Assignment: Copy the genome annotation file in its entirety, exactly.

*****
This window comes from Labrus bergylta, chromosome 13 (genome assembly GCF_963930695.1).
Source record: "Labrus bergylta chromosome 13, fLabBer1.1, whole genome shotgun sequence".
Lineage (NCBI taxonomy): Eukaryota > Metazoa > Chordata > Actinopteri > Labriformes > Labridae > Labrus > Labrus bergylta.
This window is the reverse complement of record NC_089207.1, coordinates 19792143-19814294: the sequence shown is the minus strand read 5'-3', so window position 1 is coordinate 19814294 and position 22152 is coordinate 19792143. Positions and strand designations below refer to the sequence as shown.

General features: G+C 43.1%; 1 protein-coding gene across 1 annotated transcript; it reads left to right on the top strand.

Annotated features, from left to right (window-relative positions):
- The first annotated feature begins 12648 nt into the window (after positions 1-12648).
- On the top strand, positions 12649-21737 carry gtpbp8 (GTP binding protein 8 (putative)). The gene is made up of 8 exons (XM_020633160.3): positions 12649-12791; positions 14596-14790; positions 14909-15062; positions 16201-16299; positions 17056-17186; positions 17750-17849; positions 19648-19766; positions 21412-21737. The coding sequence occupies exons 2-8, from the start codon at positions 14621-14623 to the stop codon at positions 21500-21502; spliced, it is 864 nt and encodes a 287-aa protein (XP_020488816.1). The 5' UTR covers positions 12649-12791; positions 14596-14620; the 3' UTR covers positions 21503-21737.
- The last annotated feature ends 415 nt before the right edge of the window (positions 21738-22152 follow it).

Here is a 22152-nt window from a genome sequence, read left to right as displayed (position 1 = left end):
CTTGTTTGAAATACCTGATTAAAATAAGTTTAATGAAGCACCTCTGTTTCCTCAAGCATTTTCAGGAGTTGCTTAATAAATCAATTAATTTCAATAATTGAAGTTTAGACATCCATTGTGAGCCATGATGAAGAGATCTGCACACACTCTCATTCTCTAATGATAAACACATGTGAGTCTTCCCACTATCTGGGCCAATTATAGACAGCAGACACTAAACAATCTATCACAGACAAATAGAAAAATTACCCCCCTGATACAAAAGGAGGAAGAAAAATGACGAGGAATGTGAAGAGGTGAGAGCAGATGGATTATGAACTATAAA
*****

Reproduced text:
This window comes from Labrus bergylta, chromosome 13 (genome assembly GCF_963930695.1).
Source record: "Labrus bergylta chromosome 13, fLabBer1.1, whole genome shotgun sequence".
Lineage (NCBI taxonomy): Eukaryota > Metazoa > Chordata > Actinopteri > Labriformes > Labridae > Labrus > Labrus bergylta.
This window is the reverse complement of record NC_089207.1, coordinates 19792143-19814294: the sequence shown is the minus strand read 5'-3', so window position 1 is coordinate 19814294 and position 22152 is coordinate 19792143. Positions and strand designations below refer to the sequence as shown.

General features: G+C 43.1%; 1 protein-coding gene across 1 annotated transcript; it reads left to right on the top strand.

Annotated features, from left to right (window-relative positions):
- The first annotated feature begins 12648 nt into the window (after positions 1-12648).
- On the top strand, positions 12649-21737 carry gtpbp8 (GTP binding protein 8 (putative)). The gene is made up of 8 exons (XM_020633160.3): positions 12649-12791; positions 14596-14790; positions 14909-15062; positions 16201-16299; positions 17056-17186; positions 17750-17849; positions 19648-19766; positions 21412-21737. The coding sequence occupies exons 2-8, from the start codon at positions 14621-14623 to the stop codon at positions 21500-21502; spliced, it is 864 nt and encodes a 287-aa protein (XP_020488816.1). The 5' UTR covers positions 12649-12791; positions 14596-14620; the 3' UTR covers positions 21503-21737.
- The last annotated feature ends 415 nt before the right edge of the window (positions 21738-22152 follow it).

Here is a 22152-nt window from a genome sequence, read left to right as displayed (position 1 = left end):
CTTGTTTGAAATACCTGATTAAAATAAGTTTAATGAAGCACCTCTGTTTCCTCAAGCATTTTCAGGAGTTGCTTAATAAATCAATTAATTTCAATAATTGAAGTTTAGACATCCATTGTGAGCCATGATGAAGAGATCTGCACACACTCTCATTCTCTAATGATAAACACATGTGAGTCTTCCCACTATCTGGGCCAATTATAGACAGCAGACACTAAACAATCTATCACAGACAAATAGAAAAATTACCCCCCTGATACAAAAGGAGGAAGAAAAATGACGAGGAATGTGAAGAGGTGAGAGCAGATGGATTATGAACTATAAA